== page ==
At an elementary level, a religious ritual consists of (1) shared experience of a group of people, (2) coordination of actions, and (3) a sacred object (material or non-material) of worship (cite). In a virtual environment we can only design tangibles, i.e., objects that can modeled, pictured or programmed, like buildings, artifacts and avatars. Sacredness and shared experiences are intangibles that we cannot design but can only allow for.
As discussed before, a shared experience of Virtual Sirkap was of a paramount concern for us. This concern had technical implications on our choice of the medium of representation: It had to afford multi-user interactivity. We chose Torque: a 3D graphics engine developed by InstantAction for the creation and development of video games. Torque is an inexpensive engine that theoretically allows up to 64 users to simultaneously explore the virtual environment over a private network or the Internet. It also supports C++, one of the most popular programming languages available, opening up the engine for modifications according to the task at hand. Because Torque is relatively cheap, it enjoys a large developer base from which we can seek technical advice and buy content.
Torque has its disadvantages too. It has no internal tools for creating content. We had to buy modeling and scripting tools from InstantAction, and use sophisticated computer applications like Autodesk 3D Studio Max and Adobe Photoshop extensively. We were also responsible for the technical aspects of the optimization of the environment, which we will discuss in details later, and which had an impact on the design and experience of the environment. The apparent flexibility of Torque came at the price of a steep learning curve. In a virtual environment, users liberally explore the environment and interact with other users and NPCs. These interactions are channeled through an avatar: an anthropomorphic, usually gendered, 3D model that represents the user in the environment. Users observe the environment through a camera that is usually mounted either at the eye level of the userís avatar (first person view) or at a certain point behind the avatar (third person view). The environment, thus, appears to the user (or the camera) in a three-dimensional (3D) perspective view.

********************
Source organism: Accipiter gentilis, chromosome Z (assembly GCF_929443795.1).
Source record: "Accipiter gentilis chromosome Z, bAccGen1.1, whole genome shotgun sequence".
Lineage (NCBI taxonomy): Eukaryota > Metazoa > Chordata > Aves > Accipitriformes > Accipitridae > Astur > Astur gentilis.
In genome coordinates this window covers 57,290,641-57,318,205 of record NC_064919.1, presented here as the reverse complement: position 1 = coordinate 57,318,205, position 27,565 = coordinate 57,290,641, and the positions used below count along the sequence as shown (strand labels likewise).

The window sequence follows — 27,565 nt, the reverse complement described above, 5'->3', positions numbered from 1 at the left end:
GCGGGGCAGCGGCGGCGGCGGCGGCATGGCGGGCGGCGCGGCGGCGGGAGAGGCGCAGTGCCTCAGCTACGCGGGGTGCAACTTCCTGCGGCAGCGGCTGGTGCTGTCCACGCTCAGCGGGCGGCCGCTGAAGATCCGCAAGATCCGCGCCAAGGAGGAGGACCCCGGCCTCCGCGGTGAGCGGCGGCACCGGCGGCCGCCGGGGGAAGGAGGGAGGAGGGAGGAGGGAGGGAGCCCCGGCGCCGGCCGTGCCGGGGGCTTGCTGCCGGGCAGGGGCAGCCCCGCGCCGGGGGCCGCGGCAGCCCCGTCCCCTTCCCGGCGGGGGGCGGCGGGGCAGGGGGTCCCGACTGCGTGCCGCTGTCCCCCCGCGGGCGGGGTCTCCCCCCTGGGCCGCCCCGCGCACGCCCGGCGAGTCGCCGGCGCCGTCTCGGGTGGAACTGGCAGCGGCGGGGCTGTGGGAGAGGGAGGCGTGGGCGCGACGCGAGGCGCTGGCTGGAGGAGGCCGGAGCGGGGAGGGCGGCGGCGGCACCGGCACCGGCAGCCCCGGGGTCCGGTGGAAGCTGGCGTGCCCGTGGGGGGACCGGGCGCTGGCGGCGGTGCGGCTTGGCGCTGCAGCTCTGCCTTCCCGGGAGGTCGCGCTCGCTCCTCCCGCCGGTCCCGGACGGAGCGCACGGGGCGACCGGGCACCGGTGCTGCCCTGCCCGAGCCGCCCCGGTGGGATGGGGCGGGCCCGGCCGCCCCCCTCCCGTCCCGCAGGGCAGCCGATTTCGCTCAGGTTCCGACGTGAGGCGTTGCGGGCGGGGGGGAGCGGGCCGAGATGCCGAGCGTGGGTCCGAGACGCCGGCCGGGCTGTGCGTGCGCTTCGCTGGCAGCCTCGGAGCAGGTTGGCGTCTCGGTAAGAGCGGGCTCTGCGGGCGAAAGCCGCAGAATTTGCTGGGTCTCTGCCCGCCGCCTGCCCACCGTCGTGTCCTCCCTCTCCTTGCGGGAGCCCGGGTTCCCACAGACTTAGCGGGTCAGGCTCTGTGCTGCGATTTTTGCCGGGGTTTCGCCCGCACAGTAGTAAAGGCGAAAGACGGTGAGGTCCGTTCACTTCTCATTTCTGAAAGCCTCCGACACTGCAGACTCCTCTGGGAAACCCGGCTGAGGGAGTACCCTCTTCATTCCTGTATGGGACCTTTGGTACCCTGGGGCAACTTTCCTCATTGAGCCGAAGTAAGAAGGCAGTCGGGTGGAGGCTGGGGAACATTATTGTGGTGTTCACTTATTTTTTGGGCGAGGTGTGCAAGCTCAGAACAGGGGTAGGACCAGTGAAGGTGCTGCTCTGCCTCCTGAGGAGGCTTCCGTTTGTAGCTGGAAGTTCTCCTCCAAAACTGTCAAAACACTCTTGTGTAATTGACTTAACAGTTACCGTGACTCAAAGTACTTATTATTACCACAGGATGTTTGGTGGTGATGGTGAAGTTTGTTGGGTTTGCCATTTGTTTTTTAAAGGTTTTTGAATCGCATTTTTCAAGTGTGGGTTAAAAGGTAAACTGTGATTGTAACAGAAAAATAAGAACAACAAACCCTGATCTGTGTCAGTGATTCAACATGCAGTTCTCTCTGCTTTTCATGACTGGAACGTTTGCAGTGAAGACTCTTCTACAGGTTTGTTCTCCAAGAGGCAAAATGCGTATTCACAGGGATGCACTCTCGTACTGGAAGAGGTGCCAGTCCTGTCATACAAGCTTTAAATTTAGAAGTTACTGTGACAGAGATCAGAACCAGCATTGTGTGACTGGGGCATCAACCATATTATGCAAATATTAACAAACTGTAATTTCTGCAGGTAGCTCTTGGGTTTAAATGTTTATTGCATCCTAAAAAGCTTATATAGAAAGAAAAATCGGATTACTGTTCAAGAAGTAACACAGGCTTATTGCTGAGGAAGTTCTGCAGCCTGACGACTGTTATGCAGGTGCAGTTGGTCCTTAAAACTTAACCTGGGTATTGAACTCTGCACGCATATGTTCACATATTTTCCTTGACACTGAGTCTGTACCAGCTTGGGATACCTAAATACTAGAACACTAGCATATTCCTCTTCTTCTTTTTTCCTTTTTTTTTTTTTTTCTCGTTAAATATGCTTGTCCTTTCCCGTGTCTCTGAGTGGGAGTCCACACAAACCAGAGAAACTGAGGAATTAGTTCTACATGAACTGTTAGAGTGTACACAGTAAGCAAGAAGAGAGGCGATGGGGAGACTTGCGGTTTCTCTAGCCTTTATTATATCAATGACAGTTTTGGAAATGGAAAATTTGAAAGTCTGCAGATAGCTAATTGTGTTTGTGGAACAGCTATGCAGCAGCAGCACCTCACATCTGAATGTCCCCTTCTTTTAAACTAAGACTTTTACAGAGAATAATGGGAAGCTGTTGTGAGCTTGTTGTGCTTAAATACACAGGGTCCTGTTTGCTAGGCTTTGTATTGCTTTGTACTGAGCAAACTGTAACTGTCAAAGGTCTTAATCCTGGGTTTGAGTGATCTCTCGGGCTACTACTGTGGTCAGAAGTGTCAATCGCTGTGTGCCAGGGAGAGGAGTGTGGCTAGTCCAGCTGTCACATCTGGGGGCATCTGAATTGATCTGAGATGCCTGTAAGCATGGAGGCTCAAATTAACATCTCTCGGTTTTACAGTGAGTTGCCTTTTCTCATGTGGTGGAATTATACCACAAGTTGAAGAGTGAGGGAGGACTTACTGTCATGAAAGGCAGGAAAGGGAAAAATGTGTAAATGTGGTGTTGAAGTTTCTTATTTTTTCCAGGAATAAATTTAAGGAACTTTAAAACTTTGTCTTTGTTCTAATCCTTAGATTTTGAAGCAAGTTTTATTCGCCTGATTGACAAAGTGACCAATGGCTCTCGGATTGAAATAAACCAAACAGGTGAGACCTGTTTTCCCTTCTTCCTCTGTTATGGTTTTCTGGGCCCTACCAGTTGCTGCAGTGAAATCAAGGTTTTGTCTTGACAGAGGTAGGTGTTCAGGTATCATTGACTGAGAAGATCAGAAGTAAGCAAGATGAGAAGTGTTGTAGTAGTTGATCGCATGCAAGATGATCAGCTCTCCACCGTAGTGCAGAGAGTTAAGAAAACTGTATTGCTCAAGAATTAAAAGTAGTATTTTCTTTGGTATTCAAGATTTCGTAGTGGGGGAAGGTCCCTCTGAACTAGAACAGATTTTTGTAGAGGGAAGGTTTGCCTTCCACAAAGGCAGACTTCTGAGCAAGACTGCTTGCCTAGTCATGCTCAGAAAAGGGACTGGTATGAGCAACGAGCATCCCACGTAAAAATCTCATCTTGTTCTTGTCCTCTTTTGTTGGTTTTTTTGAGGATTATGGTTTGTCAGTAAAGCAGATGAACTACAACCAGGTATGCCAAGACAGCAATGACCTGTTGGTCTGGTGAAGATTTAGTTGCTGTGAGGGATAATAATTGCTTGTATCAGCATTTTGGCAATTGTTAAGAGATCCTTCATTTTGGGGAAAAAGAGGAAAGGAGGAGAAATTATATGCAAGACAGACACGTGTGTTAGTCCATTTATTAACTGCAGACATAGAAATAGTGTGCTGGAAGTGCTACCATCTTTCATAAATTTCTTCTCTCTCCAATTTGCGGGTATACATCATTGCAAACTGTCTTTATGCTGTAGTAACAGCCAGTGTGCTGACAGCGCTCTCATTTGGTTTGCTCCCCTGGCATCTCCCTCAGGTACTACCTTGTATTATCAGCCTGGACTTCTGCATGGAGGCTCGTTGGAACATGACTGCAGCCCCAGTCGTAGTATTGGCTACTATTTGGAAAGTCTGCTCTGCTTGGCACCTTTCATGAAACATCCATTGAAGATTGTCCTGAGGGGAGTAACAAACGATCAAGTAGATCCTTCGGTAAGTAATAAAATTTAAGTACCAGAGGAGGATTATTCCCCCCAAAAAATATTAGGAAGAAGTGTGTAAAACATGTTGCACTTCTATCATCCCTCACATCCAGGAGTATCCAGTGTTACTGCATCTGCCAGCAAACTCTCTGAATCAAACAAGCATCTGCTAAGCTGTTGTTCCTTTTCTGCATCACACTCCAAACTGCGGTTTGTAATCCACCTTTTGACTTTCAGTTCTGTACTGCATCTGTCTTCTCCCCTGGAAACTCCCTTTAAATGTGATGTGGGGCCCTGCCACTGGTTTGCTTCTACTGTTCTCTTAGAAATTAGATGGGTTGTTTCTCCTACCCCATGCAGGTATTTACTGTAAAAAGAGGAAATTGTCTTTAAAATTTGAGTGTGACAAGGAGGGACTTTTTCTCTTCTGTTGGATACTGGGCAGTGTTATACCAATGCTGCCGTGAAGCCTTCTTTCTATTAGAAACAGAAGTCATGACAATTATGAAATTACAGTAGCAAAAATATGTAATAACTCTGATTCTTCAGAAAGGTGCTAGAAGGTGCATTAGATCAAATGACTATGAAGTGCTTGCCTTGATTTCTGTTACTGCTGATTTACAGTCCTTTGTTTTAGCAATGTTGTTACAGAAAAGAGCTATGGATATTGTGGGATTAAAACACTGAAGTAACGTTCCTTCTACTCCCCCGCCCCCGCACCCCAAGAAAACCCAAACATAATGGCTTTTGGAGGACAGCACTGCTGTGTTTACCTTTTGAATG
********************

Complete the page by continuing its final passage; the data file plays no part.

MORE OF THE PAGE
The primary role of the 3D graphics engine is to compute what the users see, through the camera, in real-time. When a user interacts with the environment, she expects immediate real-time feedback. Technically, the basic principle is that a central dedicated hardware/software computer system on which the environment is hosted (the server), sends data to the software running on the userís computer (the client). The client uses these data to construct a computer generated image, called frame. In order for the user to experience a smooth movement, the client needs to produce a large number of frames every second. A frame rate of 30 frames per second (fps) is conventionally accepted as the minimum.
Many factors are at stake to achieve a real-time user experience, including the design of the environment, the number of users, the network capacity, and the computation power of both clients and server. One strategy often employed by game developers is to represent an artifact by means of a simplified geometrical model. Designers, then, compensate for the loss of details by applying complex images as the modelís texture (texture map). Thus, all information pertaining to the artifactís details, surface texture, light and shadows, are ďbakedĒ into the image of the objectís material (Figure 1).
Figure 1: From left to right, a model of a pot without a texture map, with a standard texture map, and with baked texture map.
Another strategy for the optimization of the environment is the use of levels of detail (LoD). Most objects in the virtual environment have different alternative models with decreasing details and complexity. The richest model is computed when the object is closest to the camera while the poorest is computed when the object is furthest, significantly saving computation time (Figure 2).
Figure 2: Three levels of detail (LoD) used for a non-playing-character (NPC): A, B and C. Aí, Bí and Cí represent A, B and C respectively as they appear to the camera (the user) in the virtual environment. A is the richest in details while C is the poorest. The 3D graphics engine automatically replaces C with B and then with A as the NPC moves closer to the camera.
There are many other optimization strategies employed by game developers that we used in Virtual Sirkap and that we cannot explain in this paper due to space limitation. However, the purpose of exposing some of these strategies is to reflect on their impact on the representation of Sirkap in ways that we will discuss later in the paper.